PotatoOfDoom: The main DLSS and FSR input buffers are the same. I simply copied the FSR integration from the AMD example, set the FoV/Depth values, ran the game, and immediately got a pretty decent image. The worst was a quirk in Cyberpunk where the game didn’t reset a special DirectX structure (ComputeRootSignature) after running DLSS. It’s not that important for Nvidia’s DLSS since it uses CUDA, but unfortunately FSR uses ordinary DirectX compute shaders, which breaks the game, so I had to find a way to restore that structure after running FSR .
Regarding the implementation of FSR 2.0 CP2077, what is working well at the moment and what needs to be fixed?
PotatoOfDoom: Ghosting and animated textures are the biggest issues right now. DLSS and FSR use separate masks to give the algorithm some guidance on whether to reuse old temporal material or discard it, but they don’t seem to be compatible and I need to create a shader that translates DLSS masks to FSR masks.
Are DLSS and FSR masks…similar to a Photoshop mask?
PotatoOfDoom: Yeah, basically like that. You can imagine them as a grayscale image with values ranging from 0.0 to 1.0 and the temporal upscaler reprojects the old images based on those values. The FSR Documentation goes into more detail about this.
Here is a visual example. I threw an incendiary grenade down the street, and as you can see there’s nothing in the motion vectors or the depth buffer. This is because neither the 2D fire texture nor the spark particles have a 3D representation in-game. The reprojection algorithm ignores these pixels and doesn’t reproject anything there.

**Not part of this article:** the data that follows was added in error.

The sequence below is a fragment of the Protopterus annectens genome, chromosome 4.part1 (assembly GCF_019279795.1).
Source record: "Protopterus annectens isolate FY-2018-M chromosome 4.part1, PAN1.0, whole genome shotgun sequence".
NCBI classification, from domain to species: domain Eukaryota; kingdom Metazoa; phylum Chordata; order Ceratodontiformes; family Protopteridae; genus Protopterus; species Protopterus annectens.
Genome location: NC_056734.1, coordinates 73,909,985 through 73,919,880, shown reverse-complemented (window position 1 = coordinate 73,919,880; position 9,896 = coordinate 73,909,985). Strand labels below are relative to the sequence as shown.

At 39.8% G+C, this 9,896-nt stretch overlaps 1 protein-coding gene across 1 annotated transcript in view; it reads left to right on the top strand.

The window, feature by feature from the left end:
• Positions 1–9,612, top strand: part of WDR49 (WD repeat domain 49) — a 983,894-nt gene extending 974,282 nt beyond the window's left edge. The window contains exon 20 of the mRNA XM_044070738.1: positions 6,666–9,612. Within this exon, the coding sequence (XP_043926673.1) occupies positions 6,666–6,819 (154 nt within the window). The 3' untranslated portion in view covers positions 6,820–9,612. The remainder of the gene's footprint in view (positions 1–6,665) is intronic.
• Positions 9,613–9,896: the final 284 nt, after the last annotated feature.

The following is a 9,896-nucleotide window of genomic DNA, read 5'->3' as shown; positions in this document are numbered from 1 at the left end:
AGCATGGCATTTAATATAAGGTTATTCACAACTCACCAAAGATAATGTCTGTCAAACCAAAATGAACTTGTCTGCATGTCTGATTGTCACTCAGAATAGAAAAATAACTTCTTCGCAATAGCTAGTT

Do FSR 2.0 and DLSS have similar requirements in terms of the inputs they need?
PotatoOfDoom: Yes, otherwise this mod would not be possible. Both integrations need color, motion vectors and a depth buffer as input. Plus they use the masks I mentioned earlier. They are very important for things that don’t have motion vectors, like particles or animated textures like smoke and in-game computer screens and poorly applied masks are the main reason for the appearance of ghosts in a game. Additionally, the FSR must know the depth buffer’s FOV and near and far planes. DLSS doesn’t need this extra information (I assume it understands it via the built-in ML algorithm).
With what you know now, would it be easy to develop a similar solution for other DLSS games?
PotatoOfDoom: Yes, I think so. I’m still not done with this one but if other games are similar it really shouldn’t take more than a few days per game. I have already done some first tests with Death Stranding and the first results seem very good.
For example, could FSR 2.0 be added to Control, a game that runs extremely poorly on AMD GPUs, even with RT disabled?
PotatoOfDoom: Yes, I think so. The control has been updated to DLSS 2.0, meaning the DLSS interface the game communicates with is the same or at least very similar to Cyberpunk. This is the most important part.